Bitcoin Is Weirdly Similar to an Oil Tanker

    By CCN: Adamant Capital’s Tuur Demeester, an outspoken crypto analyst and proponent of Bitcoin, said on Twitter that using the flagship cryptocurrency’s blockchain will eventually be as expensive – and rare – as chartering an oil tanker.

    Even the simple act of opening a Lightning Network channel will be cost-prohibitive and potentially slow once the network user base climbs into the billions.

    Bitcoin’s Blockchain Is Like an Oil Tanker – You Won’t Use Either of Them

    Demeester then backed off his original statement a little and qualified it by saying he was talking about a situation where the majority of the world is using Bitcoin – which, of course, is what many bulls anticipate will happen.

    In such a scenario, the demand for limited block space will skyrocket. On-chain scaling will eventually have to be considered, many assume. Even some “small blockers” admit that ultimately, the amount of transactions in each block has to increase. In other words, Bitcoin needs to become more efficient.

    Bitcoin can act as a gateway drug for new crypto users, but if they’re going to stay, they’ll have to find the systems usable. At scale, even full Lightning adoption could prove expensive for the average user to afford. Rather than opening their own “payment channels,” as expected, most people would utilize a third-party service.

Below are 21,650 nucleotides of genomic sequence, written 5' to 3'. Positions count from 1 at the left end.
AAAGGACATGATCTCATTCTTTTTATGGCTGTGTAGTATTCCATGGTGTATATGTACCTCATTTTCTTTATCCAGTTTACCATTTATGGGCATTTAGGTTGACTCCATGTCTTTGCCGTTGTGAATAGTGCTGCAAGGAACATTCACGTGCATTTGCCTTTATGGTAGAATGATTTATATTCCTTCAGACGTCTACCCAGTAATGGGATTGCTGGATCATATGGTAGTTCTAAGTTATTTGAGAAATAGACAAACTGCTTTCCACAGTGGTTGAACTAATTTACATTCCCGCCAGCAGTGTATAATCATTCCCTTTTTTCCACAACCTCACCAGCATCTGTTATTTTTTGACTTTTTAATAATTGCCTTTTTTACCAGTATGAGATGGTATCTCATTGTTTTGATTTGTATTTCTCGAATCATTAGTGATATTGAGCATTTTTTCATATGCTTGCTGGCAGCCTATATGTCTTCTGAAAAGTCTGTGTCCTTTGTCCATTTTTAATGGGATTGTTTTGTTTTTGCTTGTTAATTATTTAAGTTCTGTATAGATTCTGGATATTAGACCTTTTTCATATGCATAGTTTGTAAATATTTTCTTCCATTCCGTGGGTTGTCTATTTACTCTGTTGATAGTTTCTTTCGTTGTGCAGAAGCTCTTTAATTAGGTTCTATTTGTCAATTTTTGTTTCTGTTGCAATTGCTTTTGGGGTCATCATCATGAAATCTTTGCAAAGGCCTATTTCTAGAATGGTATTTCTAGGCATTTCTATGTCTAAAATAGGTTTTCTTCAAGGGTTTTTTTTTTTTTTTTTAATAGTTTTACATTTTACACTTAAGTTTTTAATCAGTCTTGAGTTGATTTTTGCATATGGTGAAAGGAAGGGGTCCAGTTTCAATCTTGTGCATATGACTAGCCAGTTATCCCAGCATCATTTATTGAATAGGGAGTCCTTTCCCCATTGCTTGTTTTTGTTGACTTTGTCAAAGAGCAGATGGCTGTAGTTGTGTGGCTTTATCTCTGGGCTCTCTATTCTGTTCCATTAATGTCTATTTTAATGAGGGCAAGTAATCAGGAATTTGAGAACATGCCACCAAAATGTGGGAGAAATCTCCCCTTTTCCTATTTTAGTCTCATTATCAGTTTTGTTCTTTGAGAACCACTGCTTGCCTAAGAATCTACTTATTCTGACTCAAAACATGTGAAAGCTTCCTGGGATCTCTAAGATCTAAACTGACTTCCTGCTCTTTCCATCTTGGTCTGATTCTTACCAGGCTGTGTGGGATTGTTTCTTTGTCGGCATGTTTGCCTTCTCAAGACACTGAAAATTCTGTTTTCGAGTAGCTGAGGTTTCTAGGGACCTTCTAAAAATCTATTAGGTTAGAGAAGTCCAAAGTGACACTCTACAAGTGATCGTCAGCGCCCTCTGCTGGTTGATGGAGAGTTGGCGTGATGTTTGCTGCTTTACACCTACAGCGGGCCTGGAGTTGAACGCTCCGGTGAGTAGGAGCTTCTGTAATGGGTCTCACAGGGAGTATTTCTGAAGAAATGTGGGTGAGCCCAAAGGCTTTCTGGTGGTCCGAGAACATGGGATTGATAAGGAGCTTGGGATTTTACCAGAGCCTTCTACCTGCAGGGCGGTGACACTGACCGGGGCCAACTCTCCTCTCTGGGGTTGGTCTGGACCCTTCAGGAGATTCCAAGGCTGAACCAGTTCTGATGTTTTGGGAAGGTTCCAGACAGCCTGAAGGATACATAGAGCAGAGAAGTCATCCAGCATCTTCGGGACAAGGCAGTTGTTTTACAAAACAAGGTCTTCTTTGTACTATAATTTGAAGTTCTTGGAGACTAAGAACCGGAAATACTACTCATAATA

What Is The Real Cost of Bitcoin Mass Adoption?

    Does this lead to increased centralization? It’s a question of cost versus convenience.

    While many allege that some block size increase will one day be necessary, it’s mostly a question of when. Should it be when 1 million organic transactions are waiting in the mempool regularly? Ten million? More?

    The average fee might increase, and that may be a natural market, but if on the whole people find BTC to be “slow,” they might consider the alternatives.

    Bitcoin transaction fees have climbed considerably along with the BTC price. Some analysts believe they will one day be so expensive that the average user never actually makes an on-chain transaction. | Source: BitInfoCharts

    Whether Bitcoin manages to scale efficiently or not, mass adoption of 1-3 billion people would significantly change the way people think about the power of crypto.

    Suddenly everyone accepts and offers cryptocurrency. This scenario doesn’t make sense in a context which only allows for one cryptocurrency to “survive.” It’s far more likely that a variety of cryptocurrencies would be thriving, with Bitcoin on top as usual.

    Some blockchains have cemented demand by partnering with companies to provide services. Others continue to grow under vibrant development communities. On-chain gambling is all the rage. These alternatives are fast and capable of handling many thousands of transactions per minute. It’s unlikely that they won’t see equivalent increased demand as the market expands beyond the 1, 2, and 3 billion user marks.

    Bitcoin would still be “expensive” by some standards even if you doubled the block size now. However, easing congestion will eventually become a network effect question. If Bitcoin can expand its user base and therefore its interest from miners, investors, and the like, then it’s perhaps worth the effort to increase the maximum amount of usage at a given time.

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